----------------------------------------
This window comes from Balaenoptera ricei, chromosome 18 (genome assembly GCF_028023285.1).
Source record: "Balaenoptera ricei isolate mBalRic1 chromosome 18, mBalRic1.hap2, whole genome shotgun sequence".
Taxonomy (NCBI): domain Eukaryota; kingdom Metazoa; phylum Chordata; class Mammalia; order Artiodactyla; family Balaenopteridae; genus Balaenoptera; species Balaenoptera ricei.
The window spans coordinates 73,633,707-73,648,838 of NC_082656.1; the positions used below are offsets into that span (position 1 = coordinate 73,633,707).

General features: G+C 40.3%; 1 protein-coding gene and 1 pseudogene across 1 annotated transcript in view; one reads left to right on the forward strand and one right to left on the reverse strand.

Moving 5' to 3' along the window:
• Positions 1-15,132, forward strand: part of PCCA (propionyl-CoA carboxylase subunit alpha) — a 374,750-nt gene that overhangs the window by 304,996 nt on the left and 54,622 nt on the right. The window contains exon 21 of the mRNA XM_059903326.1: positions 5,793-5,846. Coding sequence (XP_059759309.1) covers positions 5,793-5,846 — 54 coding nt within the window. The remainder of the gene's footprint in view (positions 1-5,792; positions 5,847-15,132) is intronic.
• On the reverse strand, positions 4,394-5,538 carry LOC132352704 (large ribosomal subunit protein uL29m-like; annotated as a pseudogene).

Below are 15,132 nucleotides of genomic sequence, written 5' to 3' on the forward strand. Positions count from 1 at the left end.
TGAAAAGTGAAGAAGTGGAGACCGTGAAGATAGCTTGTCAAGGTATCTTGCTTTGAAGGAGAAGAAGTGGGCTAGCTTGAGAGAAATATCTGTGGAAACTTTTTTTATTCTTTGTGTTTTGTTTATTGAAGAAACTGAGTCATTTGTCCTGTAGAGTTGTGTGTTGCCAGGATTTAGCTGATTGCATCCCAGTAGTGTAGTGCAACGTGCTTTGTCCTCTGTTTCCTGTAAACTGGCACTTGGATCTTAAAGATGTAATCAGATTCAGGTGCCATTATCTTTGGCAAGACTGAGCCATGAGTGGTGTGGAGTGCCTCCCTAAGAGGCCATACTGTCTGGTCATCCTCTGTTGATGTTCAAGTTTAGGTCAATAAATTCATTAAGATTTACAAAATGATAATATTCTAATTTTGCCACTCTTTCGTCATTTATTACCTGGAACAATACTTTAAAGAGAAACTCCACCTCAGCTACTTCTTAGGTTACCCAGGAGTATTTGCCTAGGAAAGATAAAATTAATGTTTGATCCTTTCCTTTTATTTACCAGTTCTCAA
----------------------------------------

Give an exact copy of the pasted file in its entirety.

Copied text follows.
This window comes from Balaenoptera ricei, chromosome 18 (genome assembly GCF_028023285.1).
Source record: "Balaenoptera ricei isolate mBalRic1 chromosome 18, mBalRic1.hap2, whole genome shotgun sequence".
Taxonomy (NCBI): domain Eukaryota; kingdom Metazoa; phylum Chordata; class Mammalia; order Artiodactyla; family Balaenopteridae; genus Balaenoptera; species Balaenoptera ricei.
The window spans coordinates 73,633,707-73,648,838 of NC_082656.1; the positions used below are offsets into that span (position 1 = coordinate 73,633,707).

General features: G+C 40.3%; 1 protein-coding gene and 1 pseudogene across 1 annotated transcript in view; one reads left to right on the forward strand and one right to left on the reverse strand.

Moving 5' to 3' along the window:
• Positions 1-15,132, forward strand: part of PCCA (propionyl-CoA carboxylase subunit alpha) — a 374,750-nt gene that overhangs the window by 304,996 nt on the left and 54,622 nt on the right. The window contains exon 21 of the mRNA XM_059903326.1: positions 5,793-5,846. Coding sequence (XP_059759309.1) covers positions 5,793-5,846 — 54 coding nt within the window. The remainder of the gene's footprint in view (positions 1-5,792; positions 5,847-15,132) is intronic.
• On the reverse strand, positions 4,394-5,538 carry LOC132352704 (large ribosomal subunit protein uL29m-like; annotated as a pseudogene).

Below are 15,132 nucleotides of genomic sequence, written 5' to 3' on the forward strand. Positions count from 1 at the left end.
TGAAAAGTGAAGAAGTGGAGACCGTGAAGATAGCTTGTCAAGGTATCTTGCTTTGAAGGAGAAGAAGTGGGCTAGCTTGAGAGAAATATCTGTGGAAACTTTTTTTATTCTTTGTGTTTTGTTTATTGAAGAAACTGAGTCATTTGTCCTGTAGAGTTGTGTGTTGCCAGGATTTAGCTGATTGCATCCCAGTAGTGTAGTGCAACGTGCTTTGTCCTCTGTTTCCTGTAAACTGGCACTTGGATCTTAAAGATGTAATCAGATTCAGGTGCCATTATCTTTGGCAAGACTGAGCCATGAGTGGTGTGGAGTGCCTCCCTAAGAGGCCATACTGTCTGGTCATCCTCTGTTGATGTTCAAGTTTAGGTCAATAAATTCATTAAGATTTACAAAATGATAATATTCTAATTTTGCCACTCTTTCGTCATTTATTACCTGGAACAATACTTTAAAGAGAAACTCCACCTCAGCTACTTCTTAGGTTACCCAGGAGTATTTGCCTAGGAAAGATAAAATTAATGTTTGATCCTTTCCTTTTATTTACCAGTTCTCAA